Earnings announcements continue to elicit strong responses with CMG down about $50 and ISRG up $35 in after hours trading. Playing these announcements is not for the faint of heart. For those of you who love the thrill ride, AMZN announces Thursday after the close.

The bulls appear to be in control of this market now; we are seeing the classic higher highs and higher lows. But trading volume is low and the price moves are limited in either direction. Are we returning to the sideways trend we saw earlier this year? Many of the large institutions have predicted a strong rally for the balance of this year, but we are starting to run out of time.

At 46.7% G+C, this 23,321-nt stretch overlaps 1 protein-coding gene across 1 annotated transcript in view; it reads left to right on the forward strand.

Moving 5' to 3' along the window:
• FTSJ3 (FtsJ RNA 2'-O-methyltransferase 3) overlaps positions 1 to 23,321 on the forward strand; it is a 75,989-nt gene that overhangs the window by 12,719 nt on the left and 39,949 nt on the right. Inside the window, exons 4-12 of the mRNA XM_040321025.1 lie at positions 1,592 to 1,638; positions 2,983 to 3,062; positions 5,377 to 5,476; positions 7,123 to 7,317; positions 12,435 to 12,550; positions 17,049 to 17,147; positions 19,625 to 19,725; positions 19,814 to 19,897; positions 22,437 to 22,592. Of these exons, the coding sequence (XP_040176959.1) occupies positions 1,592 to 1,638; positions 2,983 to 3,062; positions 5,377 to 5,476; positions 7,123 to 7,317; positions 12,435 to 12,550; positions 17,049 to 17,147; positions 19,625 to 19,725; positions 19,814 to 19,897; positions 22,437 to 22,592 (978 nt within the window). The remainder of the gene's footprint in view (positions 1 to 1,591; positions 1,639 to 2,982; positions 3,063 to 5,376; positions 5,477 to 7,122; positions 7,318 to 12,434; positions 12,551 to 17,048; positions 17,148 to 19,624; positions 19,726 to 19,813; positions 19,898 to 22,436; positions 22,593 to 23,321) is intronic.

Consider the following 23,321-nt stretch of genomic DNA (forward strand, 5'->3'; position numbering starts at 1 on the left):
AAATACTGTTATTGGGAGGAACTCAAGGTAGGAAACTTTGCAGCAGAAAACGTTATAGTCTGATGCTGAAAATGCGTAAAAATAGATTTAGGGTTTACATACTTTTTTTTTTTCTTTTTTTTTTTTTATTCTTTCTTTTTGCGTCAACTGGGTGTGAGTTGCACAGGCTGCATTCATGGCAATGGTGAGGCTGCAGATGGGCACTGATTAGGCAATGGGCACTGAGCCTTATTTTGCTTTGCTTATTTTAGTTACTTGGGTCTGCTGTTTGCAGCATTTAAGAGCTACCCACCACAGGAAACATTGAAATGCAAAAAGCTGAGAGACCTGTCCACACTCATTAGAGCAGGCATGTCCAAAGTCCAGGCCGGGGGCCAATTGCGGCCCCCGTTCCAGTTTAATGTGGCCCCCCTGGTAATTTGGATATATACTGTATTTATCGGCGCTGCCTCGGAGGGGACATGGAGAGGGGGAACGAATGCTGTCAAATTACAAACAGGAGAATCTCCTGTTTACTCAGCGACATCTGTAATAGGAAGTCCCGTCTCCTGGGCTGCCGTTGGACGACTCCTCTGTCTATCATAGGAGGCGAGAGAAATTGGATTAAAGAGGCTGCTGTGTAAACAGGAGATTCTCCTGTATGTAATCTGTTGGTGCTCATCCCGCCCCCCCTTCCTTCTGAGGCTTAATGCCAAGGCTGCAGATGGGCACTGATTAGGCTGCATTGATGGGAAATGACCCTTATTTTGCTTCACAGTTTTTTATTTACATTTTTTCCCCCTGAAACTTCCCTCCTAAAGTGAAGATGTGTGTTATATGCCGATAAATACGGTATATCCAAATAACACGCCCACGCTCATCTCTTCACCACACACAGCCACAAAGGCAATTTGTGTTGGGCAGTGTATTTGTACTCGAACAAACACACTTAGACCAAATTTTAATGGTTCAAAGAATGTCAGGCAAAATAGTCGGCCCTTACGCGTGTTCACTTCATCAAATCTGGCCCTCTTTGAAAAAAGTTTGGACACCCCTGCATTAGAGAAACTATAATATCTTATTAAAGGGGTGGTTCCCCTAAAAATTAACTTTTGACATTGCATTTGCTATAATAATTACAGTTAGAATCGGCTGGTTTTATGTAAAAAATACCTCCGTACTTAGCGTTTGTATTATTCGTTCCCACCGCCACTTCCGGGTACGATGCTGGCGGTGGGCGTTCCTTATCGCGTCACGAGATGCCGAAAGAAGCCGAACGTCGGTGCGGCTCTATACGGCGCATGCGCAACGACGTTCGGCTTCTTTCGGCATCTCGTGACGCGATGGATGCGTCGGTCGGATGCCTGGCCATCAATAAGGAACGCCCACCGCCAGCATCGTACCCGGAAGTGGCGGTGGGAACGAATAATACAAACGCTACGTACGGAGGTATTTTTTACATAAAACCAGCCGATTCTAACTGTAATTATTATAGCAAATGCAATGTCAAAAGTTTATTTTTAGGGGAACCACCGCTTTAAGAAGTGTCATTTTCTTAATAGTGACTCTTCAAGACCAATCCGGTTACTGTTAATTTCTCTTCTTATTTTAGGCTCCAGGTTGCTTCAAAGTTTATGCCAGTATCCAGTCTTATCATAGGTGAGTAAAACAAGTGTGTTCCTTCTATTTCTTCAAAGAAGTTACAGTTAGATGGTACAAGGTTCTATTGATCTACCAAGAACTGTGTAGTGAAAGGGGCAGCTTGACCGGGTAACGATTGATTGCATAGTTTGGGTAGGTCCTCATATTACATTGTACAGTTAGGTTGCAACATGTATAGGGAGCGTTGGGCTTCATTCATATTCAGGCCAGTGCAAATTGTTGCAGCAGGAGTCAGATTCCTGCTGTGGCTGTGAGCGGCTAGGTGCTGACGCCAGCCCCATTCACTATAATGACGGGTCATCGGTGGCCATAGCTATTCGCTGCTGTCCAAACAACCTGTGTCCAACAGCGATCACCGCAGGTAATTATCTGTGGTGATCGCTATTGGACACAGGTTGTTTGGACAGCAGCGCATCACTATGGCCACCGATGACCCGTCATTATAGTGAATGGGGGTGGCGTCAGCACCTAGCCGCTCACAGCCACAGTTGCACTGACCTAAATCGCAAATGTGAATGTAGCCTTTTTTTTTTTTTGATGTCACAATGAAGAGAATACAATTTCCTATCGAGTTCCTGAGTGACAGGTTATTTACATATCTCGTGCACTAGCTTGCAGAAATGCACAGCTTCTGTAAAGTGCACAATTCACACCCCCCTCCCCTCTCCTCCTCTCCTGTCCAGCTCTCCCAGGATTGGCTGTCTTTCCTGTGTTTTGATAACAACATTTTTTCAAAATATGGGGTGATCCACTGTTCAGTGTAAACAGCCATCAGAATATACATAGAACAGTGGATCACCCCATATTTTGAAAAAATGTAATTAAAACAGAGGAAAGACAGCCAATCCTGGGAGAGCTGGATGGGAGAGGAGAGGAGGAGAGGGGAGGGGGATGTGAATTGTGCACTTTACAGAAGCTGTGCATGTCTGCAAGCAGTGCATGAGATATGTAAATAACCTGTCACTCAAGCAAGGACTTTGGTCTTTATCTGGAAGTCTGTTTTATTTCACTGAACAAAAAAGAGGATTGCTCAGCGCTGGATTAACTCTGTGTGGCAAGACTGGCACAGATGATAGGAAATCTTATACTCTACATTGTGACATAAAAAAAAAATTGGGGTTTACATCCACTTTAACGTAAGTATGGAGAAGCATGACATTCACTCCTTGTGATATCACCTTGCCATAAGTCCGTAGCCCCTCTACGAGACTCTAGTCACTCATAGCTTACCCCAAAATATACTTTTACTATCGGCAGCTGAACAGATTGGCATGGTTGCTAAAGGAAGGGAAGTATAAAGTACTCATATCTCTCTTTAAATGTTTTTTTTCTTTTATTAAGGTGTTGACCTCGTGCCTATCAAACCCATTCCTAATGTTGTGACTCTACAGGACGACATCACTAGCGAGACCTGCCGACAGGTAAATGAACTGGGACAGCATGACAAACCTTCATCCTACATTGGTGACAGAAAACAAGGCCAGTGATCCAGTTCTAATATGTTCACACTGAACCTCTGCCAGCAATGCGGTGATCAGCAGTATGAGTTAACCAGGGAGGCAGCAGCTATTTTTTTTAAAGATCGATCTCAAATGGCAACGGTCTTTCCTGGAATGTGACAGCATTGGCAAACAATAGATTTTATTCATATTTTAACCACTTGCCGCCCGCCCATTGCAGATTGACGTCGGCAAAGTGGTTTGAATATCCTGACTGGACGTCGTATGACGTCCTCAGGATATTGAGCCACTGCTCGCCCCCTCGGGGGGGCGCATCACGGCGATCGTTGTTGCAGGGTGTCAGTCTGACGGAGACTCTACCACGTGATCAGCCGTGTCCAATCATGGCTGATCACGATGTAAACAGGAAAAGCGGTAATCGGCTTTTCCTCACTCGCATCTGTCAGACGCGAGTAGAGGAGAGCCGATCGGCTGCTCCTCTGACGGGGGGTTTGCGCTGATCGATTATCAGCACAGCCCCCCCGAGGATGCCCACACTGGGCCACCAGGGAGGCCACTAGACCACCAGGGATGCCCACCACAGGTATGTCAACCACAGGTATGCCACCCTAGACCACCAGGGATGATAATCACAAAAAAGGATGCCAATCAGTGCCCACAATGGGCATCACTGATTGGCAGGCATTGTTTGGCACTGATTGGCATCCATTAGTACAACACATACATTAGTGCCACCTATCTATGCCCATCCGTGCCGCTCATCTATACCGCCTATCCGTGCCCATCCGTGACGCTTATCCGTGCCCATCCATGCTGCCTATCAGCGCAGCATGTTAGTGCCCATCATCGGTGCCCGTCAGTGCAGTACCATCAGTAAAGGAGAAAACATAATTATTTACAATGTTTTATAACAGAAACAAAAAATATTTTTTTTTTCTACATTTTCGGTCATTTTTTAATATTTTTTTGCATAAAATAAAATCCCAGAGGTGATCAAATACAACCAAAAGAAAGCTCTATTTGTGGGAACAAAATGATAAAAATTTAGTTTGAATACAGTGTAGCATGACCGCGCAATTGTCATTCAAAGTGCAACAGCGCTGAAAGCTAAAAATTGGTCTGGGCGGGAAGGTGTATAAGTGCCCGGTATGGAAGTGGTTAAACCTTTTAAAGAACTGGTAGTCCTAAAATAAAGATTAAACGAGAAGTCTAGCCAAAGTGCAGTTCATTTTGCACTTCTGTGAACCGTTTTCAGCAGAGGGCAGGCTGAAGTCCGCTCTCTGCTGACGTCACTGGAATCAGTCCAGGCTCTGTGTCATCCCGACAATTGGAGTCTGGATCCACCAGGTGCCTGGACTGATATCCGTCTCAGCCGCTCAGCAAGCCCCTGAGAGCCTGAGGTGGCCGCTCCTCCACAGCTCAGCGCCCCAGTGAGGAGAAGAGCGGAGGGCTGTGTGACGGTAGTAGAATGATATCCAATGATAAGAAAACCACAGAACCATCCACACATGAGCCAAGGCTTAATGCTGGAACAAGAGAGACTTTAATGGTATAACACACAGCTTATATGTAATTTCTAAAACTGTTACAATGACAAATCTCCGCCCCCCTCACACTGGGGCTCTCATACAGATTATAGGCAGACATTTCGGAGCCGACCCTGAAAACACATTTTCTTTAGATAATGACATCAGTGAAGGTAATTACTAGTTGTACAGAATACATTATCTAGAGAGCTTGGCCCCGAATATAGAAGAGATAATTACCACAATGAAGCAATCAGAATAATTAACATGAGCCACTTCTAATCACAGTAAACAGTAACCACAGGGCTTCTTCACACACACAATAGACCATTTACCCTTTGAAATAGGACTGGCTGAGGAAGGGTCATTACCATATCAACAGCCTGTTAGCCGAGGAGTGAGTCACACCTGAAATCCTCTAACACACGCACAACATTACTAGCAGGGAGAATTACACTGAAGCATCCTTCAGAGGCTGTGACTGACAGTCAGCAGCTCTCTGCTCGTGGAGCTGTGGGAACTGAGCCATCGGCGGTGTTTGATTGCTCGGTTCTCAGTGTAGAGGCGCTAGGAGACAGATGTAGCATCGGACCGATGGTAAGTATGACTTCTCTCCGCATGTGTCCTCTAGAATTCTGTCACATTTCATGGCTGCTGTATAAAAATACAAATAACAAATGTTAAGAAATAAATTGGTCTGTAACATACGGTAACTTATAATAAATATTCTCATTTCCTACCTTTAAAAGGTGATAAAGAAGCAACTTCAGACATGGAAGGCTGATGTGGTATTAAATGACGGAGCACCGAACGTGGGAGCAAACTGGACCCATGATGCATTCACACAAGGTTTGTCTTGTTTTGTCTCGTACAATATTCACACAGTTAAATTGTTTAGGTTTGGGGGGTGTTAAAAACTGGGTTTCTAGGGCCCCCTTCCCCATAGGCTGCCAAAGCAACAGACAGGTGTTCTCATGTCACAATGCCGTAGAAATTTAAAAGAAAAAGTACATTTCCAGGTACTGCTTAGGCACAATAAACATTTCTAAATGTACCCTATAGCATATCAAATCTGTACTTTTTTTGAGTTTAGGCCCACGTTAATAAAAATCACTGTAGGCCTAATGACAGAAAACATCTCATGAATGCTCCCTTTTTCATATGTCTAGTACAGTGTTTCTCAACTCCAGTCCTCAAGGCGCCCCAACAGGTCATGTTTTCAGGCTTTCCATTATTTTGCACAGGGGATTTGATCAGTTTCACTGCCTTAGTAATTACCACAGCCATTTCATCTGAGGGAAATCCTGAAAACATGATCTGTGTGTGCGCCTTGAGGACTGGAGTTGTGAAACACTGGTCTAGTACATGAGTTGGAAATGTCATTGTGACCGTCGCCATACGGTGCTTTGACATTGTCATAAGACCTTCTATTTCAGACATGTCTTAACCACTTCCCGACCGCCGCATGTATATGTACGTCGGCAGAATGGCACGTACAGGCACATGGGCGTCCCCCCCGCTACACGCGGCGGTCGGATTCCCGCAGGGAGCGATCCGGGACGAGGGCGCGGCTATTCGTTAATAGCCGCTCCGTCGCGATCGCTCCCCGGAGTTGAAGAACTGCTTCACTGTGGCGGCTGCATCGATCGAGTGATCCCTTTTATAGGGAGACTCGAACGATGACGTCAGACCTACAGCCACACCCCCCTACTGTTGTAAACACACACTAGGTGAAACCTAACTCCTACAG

IBM reported disappointing earnings after the close and is down about 5% in after hours trading. Will that affect the overall market? Possibly. This earnings season has been a bit of a mixed bag thus far. At the least, IBM's performance may worry analysts about the state of the overall economy. I doubt that it will force the market lower, but it could hold it down a bit, maybe to more of a sideways trend. SPX traded down about ten points from the open, but recovered to close up one dollar at $2034. I would term that as weakly bullish. RUT traded in a similar fashion, closing up two dollars at $1164. RUT traded down as low as $1155, the 50 dma, but bounced off that support and closed quite a bit higher at $1164. Trading volume was down across the board with 2.1 billion shares of the S&P 500 trading (the 50 dma = 2.5B). Trading was down 15% on the NYSE and down 7% on NASDAQ. Volatility was essentially unchanged with the VIX at 15%.